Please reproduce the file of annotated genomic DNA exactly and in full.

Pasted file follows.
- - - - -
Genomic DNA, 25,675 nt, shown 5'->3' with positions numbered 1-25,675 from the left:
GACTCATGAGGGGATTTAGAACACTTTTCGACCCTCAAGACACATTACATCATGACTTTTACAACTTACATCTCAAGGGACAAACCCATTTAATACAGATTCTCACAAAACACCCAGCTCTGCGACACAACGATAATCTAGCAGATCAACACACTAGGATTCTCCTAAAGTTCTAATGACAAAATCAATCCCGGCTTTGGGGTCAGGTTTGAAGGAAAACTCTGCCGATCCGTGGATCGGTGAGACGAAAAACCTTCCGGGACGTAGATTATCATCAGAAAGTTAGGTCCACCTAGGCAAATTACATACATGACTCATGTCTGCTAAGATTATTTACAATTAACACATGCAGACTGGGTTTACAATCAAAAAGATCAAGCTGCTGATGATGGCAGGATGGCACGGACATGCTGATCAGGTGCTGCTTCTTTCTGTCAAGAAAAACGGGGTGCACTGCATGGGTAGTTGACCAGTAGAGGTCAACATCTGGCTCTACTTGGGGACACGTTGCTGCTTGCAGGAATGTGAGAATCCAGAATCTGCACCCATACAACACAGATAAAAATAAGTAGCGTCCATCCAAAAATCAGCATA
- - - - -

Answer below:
Genomic DNA, 25,675 nt, shown 5'->3' with positions numbered 1-25,675 from the left:
GACTCATGAGGGGATTTAGAACACTTTTCGACCCTCAAGACACATTACATCATGACTTTTACAACTTACATCTCAAGGGACAAACCCATTTAATACAGATTCTCACAAAACACCCAGCTCTGCGACACAACGATAATCTAGCAGATCAACACACTAGGATTCTCCTAAAGTTCTAATGACAAAATCAATCCCGGCTTTGGGGTCAGGTTTGAAGGAAAACTCTGCCGATCCGTGGATCGGTGAGACGAAAAACCTTCCGGGACGTAGATTATCATCAGAAAGTTAGGTCCACCTAGGCAAATTACATACATGACTCATGTCTGCTAAGATTATTTACAATTAACACATGCAGACTGGGTTTACAATCAAAAAGATCAAGCTGCTGATGATGGCAGGATGGCACGGACATGCTGATCAGGTGCTGCTTCTTTCTGTCAAGAAAAACGGGGTGCACTGCATGGGTAGTTGACCAGTAGAGGTCAACATCTGGCTCTACTTGGGGACACGTTGCTGCTTGCAGGAATGTGAGAATCCAGAATCTGCACCCATACAACACAGATAAAAATAAGTAGCGTCCATCCAAAAATCAGCATA